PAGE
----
While it’s important to know and follow the rules of firearm safety, the rules can’t help you if you can’t translate them into safe behavior in the hunting fields. It’s as important to use common sense and to think ahead as it is to understand the rules. You see, situations constantly change when you’re out in the real world, so it’s critical to always “have your head in the game.” These basic hunting situations and guidelines can help you be safe afield:
Loading and Unloading
Wondering about when to load or unload a firearm on a hunting trip? Load a firearm when you are in the field (away from buildings and vehicles), and ready to actually begin hunting. Although you should always remember to keep your muzzle pointed in a safe direction, and you should not rely on your mechanical safety alone, you should have your safety on until you are on target and ready to fire.
While hunting, you will also need to unload when crossing hazards, such as slippery streams or deep ravines, when going up or down steep hillsides, and when crossing fences. Don’t risk your life to a slip, trip or fall with a loaded firearm in your hands.
Once you are clear of the obstacle, safely reload and continue hunting. Remember, while loading and unloading, you should make sure your muzzle is pointed in a safe direction, such as at the side of a hill.
The Safest Carry
If someone is ahead—or will possibly be able to move ahead—of the muzzle of the firearm you are carrying, you are potentially creating an unsafe condition. If someone is ahead of you, or behind you, you’ll need to use judgment to determine if you should carry your firearm on your shoulder on a sling, in a cradle or two-hand carry position across your chest, or with the firearm pointed directly ahead while held on your arm near the elbow in an elbow (or side) carry position.
Determine which position works best to create a safe hunting condition. And remember that as your fellow hunters move to the side, or ahead or behind of you, the way you carry your firearm should change to meet the changed conditions. Be vigilant with safety and use common sense as you watch that muzzle—and where it is pointing.
Crossing a Fence or Obstacle
You’re on the hunt when you (and your friends) come to a fence or deep ravine that you’ll need to cross. Now what, you may wonder? First, safely unload your firearm. Next have any accompanying hunter hold the firearm for you as you pick your route to cross the obstacle. Then cross without a firearm. Now have the safely unloaded firearm passed over to you while keeping the muzzle pointed in a safe direction. Let your friends cross the obstacle while you hold their firearms.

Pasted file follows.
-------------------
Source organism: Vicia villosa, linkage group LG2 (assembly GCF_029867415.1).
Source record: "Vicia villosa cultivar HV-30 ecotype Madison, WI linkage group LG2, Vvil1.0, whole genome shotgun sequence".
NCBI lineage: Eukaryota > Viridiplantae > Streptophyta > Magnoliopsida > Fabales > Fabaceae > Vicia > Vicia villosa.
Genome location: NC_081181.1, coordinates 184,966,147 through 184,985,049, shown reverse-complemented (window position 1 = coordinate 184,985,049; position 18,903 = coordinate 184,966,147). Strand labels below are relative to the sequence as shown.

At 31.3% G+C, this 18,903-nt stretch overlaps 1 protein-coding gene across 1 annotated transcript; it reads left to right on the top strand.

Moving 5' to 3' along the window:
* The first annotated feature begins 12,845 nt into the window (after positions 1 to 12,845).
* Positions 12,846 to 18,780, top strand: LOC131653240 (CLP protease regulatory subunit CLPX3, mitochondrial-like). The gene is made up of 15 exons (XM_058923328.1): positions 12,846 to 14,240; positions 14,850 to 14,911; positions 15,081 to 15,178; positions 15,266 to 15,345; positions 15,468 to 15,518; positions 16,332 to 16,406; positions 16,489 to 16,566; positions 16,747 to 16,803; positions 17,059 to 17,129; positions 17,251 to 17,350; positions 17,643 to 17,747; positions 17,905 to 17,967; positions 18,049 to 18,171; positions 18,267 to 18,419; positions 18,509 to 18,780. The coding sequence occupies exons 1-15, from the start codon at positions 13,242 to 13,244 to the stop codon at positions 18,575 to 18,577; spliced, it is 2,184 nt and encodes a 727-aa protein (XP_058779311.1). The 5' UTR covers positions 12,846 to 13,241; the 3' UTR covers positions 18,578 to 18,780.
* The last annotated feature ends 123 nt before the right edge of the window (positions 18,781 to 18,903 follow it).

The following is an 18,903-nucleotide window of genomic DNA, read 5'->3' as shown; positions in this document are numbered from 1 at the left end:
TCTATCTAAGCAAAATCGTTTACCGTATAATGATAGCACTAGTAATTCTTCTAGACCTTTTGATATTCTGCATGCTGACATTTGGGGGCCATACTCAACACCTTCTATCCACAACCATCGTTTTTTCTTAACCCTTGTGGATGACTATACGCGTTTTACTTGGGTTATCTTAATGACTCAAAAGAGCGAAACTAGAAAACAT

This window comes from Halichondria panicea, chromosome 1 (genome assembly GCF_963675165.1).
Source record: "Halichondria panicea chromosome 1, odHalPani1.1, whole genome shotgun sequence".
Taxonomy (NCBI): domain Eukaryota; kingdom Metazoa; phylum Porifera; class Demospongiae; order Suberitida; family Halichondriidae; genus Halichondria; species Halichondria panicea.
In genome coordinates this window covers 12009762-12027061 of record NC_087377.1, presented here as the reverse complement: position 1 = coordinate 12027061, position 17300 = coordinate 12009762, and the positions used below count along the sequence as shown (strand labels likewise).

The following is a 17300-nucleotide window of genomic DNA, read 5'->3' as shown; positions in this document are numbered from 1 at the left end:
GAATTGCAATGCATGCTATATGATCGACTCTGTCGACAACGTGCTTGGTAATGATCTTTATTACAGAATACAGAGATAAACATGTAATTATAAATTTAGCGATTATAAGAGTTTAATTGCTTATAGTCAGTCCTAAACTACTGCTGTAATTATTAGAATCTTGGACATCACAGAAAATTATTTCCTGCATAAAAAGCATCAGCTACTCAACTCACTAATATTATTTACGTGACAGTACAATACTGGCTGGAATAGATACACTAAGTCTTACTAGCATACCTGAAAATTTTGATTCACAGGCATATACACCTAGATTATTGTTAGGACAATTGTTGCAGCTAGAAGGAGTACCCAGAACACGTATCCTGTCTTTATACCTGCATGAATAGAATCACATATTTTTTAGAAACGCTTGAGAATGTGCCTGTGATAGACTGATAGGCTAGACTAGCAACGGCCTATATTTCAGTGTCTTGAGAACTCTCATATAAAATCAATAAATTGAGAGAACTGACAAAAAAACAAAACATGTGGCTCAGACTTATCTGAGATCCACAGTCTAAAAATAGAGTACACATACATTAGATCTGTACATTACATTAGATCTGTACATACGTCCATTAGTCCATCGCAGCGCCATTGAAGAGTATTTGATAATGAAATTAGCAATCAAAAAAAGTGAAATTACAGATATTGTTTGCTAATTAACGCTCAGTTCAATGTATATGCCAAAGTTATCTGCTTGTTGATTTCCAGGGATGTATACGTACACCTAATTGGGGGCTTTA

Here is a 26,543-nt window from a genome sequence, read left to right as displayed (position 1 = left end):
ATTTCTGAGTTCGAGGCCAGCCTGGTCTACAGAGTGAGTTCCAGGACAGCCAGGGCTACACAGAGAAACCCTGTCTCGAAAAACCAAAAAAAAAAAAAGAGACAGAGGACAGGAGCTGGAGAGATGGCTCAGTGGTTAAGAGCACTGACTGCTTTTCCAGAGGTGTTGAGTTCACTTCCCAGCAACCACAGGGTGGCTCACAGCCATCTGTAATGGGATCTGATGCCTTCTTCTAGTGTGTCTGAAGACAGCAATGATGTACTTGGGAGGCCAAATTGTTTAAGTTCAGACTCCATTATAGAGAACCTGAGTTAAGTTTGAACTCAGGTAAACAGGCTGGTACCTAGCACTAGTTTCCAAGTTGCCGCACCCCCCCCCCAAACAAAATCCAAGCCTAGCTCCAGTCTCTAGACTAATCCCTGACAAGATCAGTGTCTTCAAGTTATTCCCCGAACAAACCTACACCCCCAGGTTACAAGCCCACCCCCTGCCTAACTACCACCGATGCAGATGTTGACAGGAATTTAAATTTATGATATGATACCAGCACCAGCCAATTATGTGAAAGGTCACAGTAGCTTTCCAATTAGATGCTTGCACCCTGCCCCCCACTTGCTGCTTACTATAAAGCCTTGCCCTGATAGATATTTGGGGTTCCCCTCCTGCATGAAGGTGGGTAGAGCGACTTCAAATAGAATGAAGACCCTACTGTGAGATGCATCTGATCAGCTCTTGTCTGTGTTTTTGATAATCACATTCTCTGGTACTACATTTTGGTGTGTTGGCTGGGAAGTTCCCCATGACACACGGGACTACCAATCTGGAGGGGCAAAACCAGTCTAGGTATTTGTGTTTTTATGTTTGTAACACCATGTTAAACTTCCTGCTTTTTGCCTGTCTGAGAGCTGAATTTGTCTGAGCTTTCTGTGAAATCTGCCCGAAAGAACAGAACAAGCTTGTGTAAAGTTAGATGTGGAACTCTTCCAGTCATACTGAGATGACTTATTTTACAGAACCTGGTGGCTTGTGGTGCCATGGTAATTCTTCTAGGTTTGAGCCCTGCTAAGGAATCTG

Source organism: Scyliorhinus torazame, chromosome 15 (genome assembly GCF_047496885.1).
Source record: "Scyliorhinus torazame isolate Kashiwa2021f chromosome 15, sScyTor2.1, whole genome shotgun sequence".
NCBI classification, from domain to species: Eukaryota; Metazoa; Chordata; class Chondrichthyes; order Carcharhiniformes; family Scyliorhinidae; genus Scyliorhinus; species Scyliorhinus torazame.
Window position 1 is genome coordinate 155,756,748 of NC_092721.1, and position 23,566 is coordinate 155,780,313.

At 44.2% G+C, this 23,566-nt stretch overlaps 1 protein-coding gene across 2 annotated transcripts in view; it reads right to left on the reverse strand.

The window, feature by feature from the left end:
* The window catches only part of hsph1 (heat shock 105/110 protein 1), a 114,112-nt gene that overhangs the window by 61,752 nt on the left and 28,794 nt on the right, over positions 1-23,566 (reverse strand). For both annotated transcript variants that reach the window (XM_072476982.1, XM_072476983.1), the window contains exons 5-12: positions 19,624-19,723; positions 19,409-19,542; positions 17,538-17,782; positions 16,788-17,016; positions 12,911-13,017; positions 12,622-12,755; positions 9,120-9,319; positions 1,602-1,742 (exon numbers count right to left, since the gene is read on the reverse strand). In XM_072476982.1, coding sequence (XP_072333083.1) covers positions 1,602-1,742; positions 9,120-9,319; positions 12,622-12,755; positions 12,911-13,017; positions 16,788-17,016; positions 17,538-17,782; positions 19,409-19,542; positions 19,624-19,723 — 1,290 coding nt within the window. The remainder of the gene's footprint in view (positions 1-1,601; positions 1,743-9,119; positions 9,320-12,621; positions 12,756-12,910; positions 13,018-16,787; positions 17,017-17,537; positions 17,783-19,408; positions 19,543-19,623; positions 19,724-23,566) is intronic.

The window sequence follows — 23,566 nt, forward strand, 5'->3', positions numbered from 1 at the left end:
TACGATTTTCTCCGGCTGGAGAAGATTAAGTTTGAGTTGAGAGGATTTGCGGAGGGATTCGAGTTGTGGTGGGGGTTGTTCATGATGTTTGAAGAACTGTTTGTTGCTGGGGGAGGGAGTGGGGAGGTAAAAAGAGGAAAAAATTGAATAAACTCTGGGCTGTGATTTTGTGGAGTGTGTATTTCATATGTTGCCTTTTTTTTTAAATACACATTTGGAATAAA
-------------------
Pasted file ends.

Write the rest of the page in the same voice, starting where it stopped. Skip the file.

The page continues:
Use good judgment before you reload and resume your hunt.
Solo Obstacle Success
When crossing a fence, ravine,or other obstacle by yourself, the first priority is to unload and create a safe situation. If you are crossing a fence, place the unloaded firearm on the ground with the muzzle pointing away from you and where you’ll cross the fence. Cross over, move in behind the firearm’s stock, reach under the fence, and move the firearm to you while watching the muzzle’s direction.
If you are crossing a ravine or creek by yourself, place the firearm on your shoulder with a sling so you have both hands free to aid with balance.
Going Up and Coming Down
Tree stands help hunters look down on large sections of turf where deer and other critters may tread. Getting safely up and down with a firearm can be easy and safe—if you follow some guidelines. First, unload your firearm, then tie a strong piece of rope onto the grip. Now gently lay the firearm on the ground. Tie the other end of the rope to your waist so it does become entangled in your feet. Carefully climb up, secure your safety harness, then pull the firearm up.
Once you have the firearm securely in hand, re-load the cartridges or shotshells, and begin hunting.
Going down is the reverse, after you unload. As your lowered firearm nears the ground, slowly let it touch the ground and lower it until it is lying flat on the ground before climbing down.
Emergencies happen, so plan for them. In your hunting daypack, place the following: flashlight, fire-starting items including a lighter and tender, a whistle, a few snack bars, a poncho or rainsuit, compass and map, a small folding saw, mirror for signaling and any necessary medications and extra reading glasses you may need for a night afield. The cellphone that is not on this list should be in a shirt, jacket, or pants pocket and always with you—period.
The Deer is Down, Now What
After the shot, you see the deer kick, dash and disappear. You begin the search, and you suddenly see it ahead lying on the ground. Proceed with caution. Although deer are not usually aggressive, a wounded animal may behave in unpredictable ways. Deer are incredibly strong and do have the potential to hurt humans badly. Before you are close, observe the deer’s rib cage to spot any movement. Stay behind the animal as you approach. Once you are close enough to see an eye, it should be open. If it is closed, the deer is possibly alive. It’s a good idea to reach over and touch the open eye with a stick as you observe for movement or twitches. Only after you fully determine the animal is dead can you move ahead of it and grab those hefty antlers to admire.
Zones of Fire
One important part of any hunting situation is knowing where you can safely shoot. When someone is hunting with you, you will often need to stop and discuss who can safely shoot where as the situation changes afield. Know the safe zone before you tug the trigger.
Dogs on the Hunt
Hunting with dogs adds a new dimension of safety concerns on a hunt. You need to stay aware of where every dog is, even when possibly concealed by tall grass or dense brush. Dogs can sometimes jump to catch fleeing birds and move into your zone of fire. Let the bird fly high before you swing and shoot.